Open Access Methodology article

Genome-wide computational prediction of tandem gene arrays: application in yeasts

Laurence Despons1*, Philippe V Baret2, Lionel Frangeul3, Véronique Leh Louis1, Pascal Durrens4 and Jean-Luc Souciet1

Author Affiliations

1 Université de Strasbourg, CNRS UMR7156, F-67083 Strasbourg, France

2 Université Catholique de Louvain, B-1348, Louvain-la-Neuve, Belgium

3 Institut Pasteur, Plate-forme Intégration et analyse génomique, F-75015 Paris, France

4 Université Bordeaux 1, CNRS UMR5800, LaBRI INRIA Bordeaux Sud-Ouest (MAGNOME), F-33405 Talence, France

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BMC Genomics 2010, 11:56  doi:10.1186/1471-2164-11-56

Published: 21 January 2010



This paper describes an efficient in silico method for detecting tandem gene arrays (TGAs) in fully sequenced and compact genomes such as those of prokaryotes or unicellular eukaryotes. The originality of this method lies in the search of protein sequence similarities in the vicinity of each coding sequence, which allows the prediction of tandem duplicated gene copies independently of their functionality.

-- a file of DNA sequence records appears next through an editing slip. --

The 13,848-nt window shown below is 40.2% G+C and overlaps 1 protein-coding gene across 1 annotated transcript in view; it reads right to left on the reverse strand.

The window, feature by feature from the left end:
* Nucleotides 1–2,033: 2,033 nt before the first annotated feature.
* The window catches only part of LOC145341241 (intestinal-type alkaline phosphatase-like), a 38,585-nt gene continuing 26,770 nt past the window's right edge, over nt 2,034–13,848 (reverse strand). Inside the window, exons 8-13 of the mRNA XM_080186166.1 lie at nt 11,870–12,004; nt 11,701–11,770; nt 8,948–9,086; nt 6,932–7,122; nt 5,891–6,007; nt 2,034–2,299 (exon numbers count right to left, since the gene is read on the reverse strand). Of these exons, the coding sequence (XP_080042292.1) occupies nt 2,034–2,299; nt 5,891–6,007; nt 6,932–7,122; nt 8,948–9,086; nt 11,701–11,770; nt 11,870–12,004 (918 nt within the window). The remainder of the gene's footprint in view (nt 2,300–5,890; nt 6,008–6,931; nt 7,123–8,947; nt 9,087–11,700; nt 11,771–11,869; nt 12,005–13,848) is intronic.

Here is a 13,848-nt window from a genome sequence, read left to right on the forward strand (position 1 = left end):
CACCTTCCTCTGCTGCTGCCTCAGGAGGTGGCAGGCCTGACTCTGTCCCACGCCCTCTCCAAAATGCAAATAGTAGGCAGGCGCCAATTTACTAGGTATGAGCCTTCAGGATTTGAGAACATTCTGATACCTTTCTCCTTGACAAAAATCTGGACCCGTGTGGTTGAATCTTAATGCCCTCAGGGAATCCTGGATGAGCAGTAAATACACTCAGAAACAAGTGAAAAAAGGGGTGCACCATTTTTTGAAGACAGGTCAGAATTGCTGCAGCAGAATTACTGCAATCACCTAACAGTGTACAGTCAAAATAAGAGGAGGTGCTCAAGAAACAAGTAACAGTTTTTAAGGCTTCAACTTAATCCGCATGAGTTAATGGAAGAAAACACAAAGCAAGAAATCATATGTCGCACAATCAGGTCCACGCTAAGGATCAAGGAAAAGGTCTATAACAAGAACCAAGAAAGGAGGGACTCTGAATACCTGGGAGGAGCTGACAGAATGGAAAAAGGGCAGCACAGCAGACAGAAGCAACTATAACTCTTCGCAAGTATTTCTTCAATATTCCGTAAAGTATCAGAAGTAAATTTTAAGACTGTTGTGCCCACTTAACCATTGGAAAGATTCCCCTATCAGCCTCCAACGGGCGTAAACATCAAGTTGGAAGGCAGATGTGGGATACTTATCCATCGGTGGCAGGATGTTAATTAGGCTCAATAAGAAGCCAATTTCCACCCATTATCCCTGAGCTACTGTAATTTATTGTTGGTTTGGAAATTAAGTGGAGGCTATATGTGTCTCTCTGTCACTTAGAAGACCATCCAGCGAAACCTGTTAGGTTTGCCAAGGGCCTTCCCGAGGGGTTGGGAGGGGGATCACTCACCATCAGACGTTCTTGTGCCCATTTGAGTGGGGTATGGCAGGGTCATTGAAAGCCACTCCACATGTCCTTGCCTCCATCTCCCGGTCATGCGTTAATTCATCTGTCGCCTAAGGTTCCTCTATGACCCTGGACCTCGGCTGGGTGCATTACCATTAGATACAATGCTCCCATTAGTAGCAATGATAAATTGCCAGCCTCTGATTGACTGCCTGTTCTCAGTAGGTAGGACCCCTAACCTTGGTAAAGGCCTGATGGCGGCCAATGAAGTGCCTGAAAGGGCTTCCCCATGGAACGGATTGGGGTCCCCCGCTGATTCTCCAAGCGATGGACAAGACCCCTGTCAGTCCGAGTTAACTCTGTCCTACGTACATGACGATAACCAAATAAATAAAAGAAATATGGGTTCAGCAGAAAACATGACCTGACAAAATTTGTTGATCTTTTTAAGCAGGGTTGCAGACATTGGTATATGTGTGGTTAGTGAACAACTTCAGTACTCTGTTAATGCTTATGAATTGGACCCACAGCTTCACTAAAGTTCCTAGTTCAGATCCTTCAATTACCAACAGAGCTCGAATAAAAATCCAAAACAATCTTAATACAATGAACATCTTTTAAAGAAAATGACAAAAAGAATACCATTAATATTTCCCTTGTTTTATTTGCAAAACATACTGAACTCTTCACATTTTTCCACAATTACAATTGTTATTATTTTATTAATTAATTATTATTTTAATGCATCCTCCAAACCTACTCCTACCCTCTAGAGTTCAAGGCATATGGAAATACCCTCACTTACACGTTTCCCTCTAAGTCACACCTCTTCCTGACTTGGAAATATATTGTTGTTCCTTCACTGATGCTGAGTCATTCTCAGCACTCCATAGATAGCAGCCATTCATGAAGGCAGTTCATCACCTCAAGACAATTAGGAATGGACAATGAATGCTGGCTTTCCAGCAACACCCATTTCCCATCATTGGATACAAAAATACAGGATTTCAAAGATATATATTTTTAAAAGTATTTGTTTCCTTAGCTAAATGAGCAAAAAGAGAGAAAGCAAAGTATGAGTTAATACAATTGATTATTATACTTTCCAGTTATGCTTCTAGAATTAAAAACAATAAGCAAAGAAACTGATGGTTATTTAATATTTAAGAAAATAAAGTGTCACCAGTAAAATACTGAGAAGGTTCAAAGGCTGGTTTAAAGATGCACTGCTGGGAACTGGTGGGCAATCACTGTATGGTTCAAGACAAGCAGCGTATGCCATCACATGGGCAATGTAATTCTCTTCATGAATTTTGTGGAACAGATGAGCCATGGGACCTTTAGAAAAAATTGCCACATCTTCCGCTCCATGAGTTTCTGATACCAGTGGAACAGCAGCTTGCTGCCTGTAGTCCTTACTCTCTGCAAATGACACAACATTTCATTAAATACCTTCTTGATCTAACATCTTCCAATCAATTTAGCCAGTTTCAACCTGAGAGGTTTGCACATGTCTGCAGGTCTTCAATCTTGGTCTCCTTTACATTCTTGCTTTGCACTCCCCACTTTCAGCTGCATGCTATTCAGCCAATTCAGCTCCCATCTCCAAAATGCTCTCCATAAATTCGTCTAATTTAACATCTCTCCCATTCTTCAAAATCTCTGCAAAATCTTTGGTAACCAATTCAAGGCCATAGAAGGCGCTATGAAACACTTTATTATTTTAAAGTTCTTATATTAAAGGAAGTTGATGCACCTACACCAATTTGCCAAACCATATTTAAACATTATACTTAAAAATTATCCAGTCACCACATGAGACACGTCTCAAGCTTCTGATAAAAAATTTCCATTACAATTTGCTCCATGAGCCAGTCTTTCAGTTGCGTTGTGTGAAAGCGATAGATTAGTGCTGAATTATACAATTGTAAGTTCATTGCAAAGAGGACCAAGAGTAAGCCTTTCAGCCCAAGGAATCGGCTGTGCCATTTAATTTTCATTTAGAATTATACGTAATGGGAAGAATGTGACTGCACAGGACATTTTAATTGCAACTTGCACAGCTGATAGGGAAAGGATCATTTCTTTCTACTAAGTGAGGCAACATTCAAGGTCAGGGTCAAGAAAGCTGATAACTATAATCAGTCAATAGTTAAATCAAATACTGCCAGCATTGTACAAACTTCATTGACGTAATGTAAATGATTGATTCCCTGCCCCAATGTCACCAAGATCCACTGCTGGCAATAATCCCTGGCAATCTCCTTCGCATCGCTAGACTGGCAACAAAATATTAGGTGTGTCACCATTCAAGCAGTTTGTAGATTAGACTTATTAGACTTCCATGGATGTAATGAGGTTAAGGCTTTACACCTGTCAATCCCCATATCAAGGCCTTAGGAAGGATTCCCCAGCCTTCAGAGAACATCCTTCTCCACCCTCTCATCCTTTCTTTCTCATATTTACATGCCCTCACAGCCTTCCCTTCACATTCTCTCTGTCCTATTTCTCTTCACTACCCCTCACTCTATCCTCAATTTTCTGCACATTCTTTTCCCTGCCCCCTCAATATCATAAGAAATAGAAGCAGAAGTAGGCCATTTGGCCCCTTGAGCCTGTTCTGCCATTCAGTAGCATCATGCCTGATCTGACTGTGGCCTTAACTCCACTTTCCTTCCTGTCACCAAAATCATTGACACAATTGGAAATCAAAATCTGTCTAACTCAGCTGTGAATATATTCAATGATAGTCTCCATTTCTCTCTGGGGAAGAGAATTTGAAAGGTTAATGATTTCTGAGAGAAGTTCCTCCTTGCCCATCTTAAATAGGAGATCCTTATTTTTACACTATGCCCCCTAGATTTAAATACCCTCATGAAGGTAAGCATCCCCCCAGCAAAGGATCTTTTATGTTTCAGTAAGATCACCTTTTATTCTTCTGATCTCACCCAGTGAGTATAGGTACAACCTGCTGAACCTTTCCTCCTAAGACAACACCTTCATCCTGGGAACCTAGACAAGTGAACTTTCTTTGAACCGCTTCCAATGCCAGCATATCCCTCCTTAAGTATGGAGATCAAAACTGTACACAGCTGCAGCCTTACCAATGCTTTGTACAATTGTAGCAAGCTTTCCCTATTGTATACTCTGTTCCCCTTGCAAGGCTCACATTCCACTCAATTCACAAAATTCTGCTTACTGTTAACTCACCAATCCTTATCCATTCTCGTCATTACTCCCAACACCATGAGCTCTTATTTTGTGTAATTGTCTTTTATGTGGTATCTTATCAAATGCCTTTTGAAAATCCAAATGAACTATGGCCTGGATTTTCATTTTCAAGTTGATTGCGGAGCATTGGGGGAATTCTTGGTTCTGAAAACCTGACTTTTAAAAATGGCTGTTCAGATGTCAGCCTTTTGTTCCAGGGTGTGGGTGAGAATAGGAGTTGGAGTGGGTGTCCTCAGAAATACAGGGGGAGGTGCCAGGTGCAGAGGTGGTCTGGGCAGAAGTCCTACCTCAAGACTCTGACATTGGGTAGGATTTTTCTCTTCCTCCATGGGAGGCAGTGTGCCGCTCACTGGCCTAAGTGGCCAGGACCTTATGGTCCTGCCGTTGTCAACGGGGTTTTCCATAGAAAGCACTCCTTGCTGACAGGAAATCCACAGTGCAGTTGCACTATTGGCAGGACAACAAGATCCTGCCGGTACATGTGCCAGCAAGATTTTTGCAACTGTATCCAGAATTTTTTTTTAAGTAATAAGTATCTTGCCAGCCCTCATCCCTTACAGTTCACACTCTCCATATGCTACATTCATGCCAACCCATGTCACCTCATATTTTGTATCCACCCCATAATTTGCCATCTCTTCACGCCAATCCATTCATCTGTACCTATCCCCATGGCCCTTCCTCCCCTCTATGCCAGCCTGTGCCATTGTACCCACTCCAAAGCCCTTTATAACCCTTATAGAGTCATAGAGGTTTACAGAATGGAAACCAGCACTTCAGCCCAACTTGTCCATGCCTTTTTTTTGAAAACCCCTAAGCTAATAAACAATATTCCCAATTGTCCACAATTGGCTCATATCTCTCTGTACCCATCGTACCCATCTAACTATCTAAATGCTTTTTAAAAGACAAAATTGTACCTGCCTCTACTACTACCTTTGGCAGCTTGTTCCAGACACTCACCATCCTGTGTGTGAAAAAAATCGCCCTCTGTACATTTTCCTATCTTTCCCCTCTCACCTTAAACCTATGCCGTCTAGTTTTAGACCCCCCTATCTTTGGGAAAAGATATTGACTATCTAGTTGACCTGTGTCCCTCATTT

Applied to nine hemiascomycete yeast genomes, this method predicts that 2% of the genes are involved in TGAs and gene relics are present in 11% of TGAs. The frequency of TGAs with degenerated gene copies means that a significant fraction of tandem duplicated genes follows the birth-and-death model of evolution. A comparison of sequence identity distributions between sets of homologous gene pairs shows that the different copies of tandem arrayed paralogs are less divergent than copies of dispersed paralogs in yeast genomes. It suggests that paralogs included in tandem structures are more recent or more subject to the gene conversion mechanism than other paralogs.


The method reported here is a useful computational tool to provide a database of TGAs composed of functional or nonfunctional gene copies. Such a database has obvious applications in the fields of structural and comparative genomics. Notably, a detailed study of the TGA catalog will make it possible to tackle the fundamental questions of the origin and evolution of tandem gene clusters.